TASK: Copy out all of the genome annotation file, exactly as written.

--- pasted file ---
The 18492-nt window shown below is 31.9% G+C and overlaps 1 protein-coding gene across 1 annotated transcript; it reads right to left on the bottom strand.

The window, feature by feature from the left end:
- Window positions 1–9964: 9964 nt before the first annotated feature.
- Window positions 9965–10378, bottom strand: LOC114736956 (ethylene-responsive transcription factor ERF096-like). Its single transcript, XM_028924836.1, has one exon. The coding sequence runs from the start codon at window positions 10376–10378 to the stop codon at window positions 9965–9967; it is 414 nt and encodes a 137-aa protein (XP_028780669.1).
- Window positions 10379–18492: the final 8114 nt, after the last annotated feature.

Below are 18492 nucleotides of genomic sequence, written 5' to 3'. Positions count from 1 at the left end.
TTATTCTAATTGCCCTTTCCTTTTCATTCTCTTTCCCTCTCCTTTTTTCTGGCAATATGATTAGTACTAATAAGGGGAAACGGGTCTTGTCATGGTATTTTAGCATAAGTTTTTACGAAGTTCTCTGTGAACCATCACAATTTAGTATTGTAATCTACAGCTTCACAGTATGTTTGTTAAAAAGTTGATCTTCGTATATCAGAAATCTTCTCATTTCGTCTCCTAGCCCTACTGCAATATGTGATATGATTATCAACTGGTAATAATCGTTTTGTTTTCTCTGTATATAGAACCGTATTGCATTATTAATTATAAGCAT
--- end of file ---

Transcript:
The 18492-nt window shown below is 31.9% G+C and overlaps 1 protein-coding gene across 1 annotated transcript; it reads right to left on the bottom strand.

The window, feature by feature from the left end:
- Window positions 1–9964: 9964 nt before the first annotated feature.
- Window positions 9965–10378, bottom strand: LOC114736956 (ethylene-responsive transcription factor ERF096-like). Its single transcript, XM_028924836.1, has one exon. The coding sequence runs from the start codon at window positions 10376–10378 to the stop codon at window positions 9965–9967; it is 414 nt and encodes a 137-aa protein (XP_028780669.1).
- Window positions 10379–18492: the final 8114 nt, after the last annotated feature.

Below are 18492 nucleotides of genomic sequence, written 5' to 3'. Positions count from 1 at the left end.
TTATTCTAATTGCCCTTTCCTTTTCATTCTCTTTCCCTCTCCTTTTTTCTGGCAATATGATTAGTACTAATAAGGGGAAACGGGTCTTGTCATGGTATTTTAGCATAAGTTTTTACGAAGTTCTCTGTGAACCATCACAATTTAGTATTGTAATCTACAGCTTCACAGTATGTTTGTTAAAAAGTTGATCTTCGTATATCAGAAATCTTCTCATTTCGTCTCCTAGCCCTACTGCAATATGTGATATGATTATCAACTGGTAATAATCGTTTTGTTTTCTCTGTATATAGAACCGTATTGCATTATTAATTATAAGCAT